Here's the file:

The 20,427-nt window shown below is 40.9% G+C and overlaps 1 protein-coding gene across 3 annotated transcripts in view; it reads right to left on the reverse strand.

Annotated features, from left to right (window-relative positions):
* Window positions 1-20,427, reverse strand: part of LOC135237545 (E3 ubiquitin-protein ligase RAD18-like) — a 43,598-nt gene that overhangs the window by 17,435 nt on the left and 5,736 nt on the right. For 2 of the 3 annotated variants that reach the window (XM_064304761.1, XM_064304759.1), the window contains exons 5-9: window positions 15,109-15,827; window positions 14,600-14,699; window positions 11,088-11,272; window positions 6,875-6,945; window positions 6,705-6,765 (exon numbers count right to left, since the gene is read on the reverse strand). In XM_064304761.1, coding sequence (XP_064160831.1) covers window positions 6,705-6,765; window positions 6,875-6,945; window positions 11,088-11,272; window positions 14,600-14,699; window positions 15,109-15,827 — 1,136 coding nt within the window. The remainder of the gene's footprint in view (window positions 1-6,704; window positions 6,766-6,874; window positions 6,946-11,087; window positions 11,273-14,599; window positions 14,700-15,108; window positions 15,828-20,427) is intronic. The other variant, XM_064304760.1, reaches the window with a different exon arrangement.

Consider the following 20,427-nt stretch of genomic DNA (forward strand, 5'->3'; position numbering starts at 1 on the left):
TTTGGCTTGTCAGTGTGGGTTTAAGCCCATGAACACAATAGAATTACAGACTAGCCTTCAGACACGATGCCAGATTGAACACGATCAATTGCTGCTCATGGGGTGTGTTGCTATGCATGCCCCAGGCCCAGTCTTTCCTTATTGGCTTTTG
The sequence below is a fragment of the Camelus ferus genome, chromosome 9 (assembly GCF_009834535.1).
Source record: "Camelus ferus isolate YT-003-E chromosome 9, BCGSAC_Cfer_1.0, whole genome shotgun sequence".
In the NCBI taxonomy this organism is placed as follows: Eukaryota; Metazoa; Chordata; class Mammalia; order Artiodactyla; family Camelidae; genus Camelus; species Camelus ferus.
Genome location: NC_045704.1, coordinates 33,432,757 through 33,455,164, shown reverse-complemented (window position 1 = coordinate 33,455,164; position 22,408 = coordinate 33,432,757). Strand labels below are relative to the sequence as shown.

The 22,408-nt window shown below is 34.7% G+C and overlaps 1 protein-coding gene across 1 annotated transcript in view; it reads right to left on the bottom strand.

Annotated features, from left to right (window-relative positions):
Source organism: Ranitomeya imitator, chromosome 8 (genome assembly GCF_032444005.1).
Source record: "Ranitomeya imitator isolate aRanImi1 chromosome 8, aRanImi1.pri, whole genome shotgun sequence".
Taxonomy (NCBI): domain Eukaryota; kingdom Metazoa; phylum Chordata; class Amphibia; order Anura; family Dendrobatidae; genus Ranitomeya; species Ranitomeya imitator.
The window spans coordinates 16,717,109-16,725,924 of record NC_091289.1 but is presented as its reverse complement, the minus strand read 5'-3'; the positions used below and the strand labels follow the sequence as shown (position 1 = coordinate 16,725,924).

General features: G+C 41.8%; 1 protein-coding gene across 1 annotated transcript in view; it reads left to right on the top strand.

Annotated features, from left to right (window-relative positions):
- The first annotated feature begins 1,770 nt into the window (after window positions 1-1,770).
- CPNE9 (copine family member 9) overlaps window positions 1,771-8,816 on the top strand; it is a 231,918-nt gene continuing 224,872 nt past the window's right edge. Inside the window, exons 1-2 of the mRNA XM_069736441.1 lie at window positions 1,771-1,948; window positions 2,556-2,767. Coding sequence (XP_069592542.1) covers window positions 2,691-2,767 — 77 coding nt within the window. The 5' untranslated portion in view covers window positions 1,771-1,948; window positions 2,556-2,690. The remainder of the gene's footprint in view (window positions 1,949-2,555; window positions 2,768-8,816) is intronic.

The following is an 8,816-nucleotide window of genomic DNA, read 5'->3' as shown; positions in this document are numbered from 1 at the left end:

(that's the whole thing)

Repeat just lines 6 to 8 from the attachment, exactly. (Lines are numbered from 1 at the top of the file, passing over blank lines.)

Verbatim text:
The sequence below is a fragment of the Camelus ferus genome, chromosome 9 (assembly GCF_009834535.1).
Source record: "Camelus ferus isolate YT-003-E chromosome 9, BCGSAC_Cfer_1.0, whole genome shotgun sequence".
In the NCBI taxonomy this organism is placed as follows: Eukaryota; Metazoa; Chordata; class Mammalia; order Artiodactyla; family Camelidae; genus Camelus; species Camelus ferus.